alexfru is right here: the part of the standard that he quoted describes the aliasing rules (without using the word "alias" explicitly, but by stating that accessing an object through an unrelated type is illegal.).

Well, it wasn't clear at all that he was stating that.
Anyway, I'm no language lawyer, but since C99 needed changes in that area to allow compilers to introduce the strict aliasing, it follows that C89 wasn't strict enough on that or somehow it missed some details.

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 Post subject: Re: C and undefined behavior
PostPosted: Mon Jun 14, 2021 1:51 pm 
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What you listed (Linux, GNOME etc.) is not really legacy software that became broken due to the introduction of UB.

Type punning with unions is defined behavior (as a GCC extension). The inverse square root example has a comment "// evil floating point bit level hacking" on the questionable line, so it seems that the author was fully aware that it was UB and fragile. And the Linux kernel does not really care about the C standard anyway and passes a ton of flags to work around that (flags that disable some optimizations, -fwrapv, -fno-strict-aliasing). The Linux kernel is written in "whatever language makes GCC emit working code" and not in ANSI C (or K&R C), and the core developers are open to admit that. The moment GCC breaks their unaligned access code, they will add a flag to disable that optimization.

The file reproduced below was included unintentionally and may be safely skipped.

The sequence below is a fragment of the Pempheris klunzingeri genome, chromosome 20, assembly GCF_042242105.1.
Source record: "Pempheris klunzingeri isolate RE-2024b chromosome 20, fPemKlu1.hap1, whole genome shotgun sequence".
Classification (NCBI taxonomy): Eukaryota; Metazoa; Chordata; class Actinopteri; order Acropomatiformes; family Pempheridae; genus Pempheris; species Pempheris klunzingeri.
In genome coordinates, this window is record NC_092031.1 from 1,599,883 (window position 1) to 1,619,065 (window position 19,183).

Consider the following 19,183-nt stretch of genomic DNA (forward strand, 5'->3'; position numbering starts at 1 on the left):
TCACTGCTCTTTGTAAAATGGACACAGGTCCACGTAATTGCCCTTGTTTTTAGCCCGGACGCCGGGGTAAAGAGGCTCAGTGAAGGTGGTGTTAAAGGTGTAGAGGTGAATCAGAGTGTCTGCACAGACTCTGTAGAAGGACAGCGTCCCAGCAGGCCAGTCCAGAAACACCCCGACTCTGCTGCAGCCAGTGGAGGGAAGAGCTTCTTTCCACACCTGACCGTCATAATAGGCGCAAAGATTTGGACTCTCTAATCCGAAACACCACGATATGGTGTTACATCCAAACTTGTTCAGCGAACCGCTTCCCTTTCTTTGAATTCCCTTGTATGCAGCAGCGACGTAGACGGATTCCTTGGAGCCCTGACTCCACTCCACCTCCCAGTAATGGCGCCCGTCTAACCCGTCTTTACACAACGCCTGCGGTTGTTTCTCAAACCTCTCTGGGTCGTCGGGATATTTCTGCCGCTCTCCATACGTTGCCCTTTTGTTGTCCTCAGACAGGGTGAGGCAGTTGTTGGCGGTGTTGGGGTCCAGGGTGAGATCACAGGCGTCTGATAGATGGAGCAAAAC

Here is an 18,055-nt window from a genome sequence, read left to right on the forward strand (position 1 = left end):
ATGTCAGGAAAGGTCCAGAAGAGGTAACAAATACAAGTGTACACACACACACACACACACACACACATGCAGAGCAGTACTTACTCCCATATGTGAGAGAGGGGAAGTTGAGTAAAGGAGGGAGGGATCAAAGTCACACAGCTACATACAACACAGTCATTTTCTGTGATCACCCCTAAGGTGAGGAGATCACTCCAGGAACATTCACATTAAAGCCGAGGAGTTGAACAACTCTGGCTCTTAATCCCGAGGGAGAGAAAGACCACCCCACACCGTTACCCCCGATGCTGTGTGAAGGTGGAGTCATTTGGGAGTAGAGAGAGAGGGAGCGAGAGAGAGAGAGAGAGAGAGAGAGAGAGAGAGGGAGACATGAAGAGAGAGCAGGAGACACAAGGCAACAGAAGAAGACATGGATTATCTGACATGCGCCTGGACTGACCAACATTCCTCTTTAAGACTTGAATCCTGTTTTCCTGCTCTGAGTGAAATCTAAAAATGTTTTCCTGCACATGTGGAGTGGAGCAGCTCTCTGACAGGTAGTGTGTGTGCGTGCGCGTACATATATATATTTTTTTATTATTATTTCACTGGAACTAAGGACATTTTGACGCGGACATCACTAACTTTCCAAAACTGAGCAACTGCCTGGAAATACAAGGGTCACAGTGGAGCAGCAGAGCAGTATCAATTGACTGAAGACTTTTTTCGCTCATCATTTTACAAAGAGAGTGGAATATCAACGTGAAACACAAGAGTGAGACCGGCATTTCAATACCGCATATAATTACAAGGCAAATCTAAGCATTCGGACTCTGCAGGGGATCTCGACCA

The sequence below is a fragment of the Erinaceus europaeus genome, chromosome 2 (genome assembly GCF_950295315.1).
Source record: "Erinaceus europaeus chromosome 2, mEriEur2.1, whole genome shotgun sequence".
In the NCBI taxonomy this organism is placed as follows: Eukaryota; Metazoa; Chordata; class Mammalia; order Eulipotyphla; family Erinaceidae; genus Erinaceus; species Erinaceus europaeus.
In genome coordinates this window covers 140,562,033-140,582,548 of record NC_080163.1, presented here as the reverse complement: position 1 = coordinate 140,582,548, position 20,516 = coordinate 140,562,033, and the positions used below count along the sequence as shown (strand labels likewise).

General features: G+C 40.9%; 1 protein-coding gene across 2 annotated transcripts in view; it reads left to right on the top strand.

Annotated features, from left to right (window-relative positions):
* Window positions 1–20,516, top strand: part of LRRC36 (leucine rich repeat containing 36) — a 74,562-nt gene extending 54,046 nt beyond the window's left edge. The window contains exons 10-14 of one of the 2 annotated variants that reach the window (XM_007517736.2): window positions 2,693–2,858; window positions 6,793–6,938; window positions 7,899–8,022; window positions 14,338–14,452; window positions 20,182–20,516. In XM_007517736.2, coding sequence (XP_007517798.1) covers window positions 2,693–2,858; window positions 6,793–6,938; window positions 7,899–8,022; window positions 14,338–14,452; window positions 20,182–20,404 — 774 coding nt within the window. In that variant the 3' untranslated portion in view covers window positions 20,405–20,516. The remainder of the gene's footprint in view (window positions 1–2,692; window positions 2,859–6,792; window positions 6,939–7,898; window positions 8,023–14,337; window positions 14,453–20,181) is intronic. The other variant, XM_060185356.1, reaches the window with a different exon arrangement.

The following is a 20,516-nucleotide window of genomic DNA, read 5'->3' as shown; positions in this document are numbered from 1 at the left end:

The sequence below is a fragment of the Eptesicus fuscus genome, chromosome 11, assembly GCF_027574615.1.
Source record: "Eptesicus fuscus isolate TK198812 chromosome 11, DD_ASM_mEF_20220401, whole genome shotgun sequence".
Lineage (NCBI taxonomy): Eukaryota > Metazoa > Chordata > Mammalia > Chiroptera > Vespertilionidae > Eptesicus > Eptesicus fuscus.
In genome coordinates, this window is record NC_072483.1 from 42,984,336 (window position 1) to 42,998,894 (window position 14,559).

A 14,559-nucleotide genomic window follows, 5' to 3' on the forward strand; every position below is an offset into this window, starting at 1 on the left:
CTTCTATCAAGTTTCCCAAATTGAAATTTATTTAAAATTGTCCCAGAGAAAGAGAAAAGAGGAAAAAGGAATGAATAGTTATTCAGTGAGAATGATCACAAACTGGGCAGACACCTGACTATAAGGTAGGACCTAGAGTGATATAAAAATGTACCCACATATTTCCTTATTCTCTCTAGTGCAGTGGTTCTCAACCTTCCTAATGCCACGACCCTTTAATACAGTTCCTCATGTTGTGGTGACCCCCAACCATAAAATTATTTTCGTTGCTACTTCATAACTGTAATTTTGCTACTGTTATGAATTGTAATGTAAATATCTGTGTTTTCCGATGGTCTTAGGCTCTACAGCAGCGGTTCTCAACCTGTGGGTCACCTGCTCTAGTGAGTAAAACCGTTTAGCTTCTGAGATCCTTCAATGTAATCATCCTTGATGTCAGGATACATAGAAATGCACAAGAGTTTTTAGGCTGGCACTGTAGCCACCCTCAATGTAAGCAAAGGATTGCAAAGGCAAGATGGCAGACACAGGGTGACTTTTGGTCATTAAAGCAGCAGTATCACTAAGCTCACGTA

That leaves unaligned access as the only somewhat convincing example. I think the reason that unaligned access is often found in the wild is that compilers traditionally cannot do a lot of optimizations based on aligned access, but this is changing as auto vectorizers become better and more specialized instructions become available. Unaligned access is also one of the types of UB that is trivial to detect by UBSAN (in contrast to data races, among others).